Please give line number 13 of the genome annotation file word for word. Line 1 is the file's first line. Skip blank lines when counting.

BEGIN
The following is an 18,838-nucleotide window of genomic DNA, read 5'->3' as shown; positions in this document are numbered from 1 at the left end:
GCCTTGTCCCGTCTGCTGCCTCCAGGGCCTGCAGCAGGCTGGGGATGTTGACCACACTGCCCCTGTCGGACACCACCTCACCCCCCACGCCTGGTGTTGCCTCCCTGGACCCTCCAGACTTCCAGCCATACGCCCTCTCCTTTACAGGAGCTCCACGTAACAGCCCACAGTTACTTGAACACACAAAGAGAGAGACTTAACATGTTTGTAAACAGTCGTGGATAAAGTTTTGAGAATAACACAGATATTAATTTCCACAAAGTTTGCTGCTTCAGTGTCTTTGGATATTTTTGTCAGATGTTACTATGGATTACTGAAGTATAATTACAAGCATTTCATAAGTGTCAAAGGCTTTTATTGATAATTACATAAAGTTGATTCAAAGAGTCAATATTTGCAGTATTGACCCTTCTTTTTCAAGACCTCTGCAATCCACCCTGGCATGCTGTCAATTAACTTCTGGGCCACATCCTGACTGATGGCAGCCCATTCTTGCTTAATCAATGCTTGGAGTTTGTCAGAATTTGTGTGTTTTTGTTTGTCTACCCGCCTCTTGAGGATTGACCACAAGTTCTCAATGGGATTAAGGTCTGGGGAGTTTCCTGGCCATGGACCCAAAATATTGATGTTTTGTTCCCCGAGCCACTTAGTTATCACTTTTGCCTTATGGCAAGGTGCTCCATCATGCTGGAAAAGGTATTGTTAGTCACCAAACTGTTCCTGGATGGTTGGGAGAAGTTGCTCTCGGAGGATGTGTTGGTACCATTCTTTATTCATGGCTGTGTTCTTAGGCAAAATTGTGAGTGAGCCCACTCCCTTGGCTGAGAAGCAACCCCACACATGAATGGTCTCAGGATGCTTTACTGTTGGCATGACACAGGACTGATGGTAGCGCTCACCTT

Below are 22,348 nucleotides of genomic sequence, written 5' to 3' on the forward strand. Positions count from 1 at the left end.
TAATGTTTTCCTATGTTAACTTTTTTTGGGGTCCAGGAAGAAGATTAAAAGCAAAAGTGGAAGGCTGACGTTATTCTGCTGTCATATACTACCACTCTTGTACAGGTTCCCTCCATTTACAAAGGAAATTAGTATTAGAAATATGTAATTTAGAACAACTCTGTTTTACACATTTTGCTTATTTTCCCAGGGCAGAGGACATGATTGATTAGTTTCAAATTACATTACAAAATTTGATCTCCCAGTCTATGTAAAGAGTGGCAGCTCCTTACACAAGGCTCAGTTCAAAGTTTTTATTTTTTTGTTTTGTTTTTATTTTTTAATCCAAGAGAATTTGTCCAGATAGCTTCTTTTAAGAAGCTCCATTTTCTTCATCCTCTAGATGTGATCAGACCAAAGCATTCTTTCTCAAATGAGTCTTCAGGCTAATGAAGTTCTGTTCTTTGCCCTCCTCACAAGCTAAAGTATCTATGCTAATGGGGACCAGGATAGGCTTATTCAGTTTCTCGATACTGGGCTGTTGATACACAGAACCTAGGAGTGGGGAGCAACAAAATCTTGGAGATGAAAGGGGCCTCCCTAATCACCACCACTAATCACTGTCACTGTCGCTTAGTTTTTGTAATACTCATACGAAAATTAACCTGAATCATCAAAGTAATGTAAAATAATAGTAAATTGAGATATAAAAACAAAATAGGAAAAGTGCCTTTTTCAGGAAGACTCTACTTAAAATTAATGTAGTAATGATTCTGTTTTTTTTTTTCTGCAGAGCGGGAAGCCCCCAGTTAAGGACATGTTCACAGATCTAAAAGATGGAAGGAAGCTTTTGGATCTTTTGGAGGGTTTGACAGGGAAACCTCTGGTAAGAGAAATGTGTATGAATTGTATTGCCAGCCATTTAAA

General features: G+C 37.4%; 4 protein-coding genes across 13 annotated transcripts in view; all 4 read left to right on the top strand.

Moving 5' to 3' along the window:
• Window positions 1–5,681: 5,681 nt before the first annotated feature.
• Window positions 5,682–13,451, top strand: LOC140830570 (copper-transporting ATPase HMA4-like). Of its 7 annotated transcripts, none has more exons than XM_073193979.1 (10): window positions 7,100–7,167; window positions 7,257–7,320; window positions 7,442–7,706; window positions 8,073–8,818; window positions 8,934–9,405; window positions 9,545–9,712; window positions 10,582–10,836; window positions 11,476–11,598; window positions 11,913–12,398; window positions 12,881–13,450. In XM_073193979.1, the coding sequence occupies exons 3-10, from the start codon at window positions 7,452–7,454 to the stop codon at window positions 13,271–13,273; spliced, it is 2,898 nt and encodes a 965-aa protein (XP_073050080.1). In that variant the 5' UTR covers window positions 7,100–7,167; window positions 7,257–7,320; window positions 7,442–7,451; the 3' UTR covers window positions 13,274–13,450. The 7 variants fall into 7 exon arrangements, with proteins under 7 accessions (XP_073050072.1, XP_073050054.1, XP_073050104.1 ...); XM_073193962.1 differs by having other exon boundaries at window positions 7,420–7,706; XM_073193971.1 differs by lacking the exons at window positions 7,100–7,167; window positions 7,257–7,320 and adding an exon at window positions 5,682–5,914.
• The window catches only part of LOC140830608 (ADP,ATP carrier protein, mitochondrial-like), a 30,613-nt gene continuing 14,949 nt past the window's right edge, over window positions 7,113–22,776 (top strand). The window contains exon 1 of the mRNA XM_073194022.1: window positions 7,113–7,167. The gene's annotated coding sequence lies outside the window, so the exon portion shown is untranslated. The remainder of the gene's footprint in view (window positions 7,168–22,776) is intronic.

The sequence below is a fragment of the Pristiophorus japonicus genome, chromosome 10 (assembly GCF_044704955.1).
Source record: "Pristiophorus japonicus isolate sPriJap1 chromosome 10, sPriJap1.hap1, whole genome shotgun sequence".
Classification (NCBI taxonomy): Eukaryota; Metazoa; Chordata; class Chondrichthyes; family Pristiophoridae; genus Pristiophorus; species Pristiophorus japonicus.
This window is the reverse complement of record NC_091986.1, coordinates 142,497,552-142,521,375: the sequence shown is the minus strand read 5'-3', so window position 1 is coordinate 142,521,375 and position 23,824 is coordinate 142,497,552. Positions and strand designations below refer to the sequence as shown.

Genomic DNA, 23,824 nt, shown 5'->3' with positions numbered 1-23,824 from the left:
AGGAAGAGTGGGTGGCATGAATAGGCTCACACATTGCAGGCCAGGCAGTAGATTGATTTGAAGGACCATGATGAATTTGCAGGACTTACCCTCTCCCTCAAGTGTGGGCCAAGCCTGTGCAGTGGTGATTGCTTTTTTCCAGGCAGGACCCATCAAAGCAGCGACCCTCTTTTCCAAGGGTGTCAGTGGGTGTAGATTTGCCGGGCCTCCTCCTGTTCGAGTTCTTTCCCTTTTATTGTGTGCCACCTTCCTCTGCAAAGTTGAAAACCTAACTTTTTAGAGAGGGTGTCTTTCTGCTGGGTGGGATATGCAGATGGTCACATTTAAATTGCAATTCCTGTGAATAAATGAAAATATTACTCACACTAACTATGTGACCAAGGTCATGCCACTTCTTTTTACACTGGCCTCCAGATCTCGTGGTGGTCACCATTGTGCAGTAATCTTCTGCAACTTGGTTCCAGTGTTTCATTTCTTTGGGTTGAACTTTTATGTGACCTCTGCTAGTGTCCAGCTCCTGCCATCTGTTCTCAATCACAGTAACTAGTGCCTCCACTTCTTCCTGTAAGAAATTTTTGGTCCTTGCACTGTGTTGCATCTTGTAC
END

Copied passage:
This window is the reverse complement of record NC_091986.1, coordinates 142,497,552-142,521,375: the sequence shown is the minus strand read 5'-3', so window position 1 is coordinate 142,521,375 and position 23,824 is coordinate 142,497,552. Positions and strand designations below refer to the sequence as shown.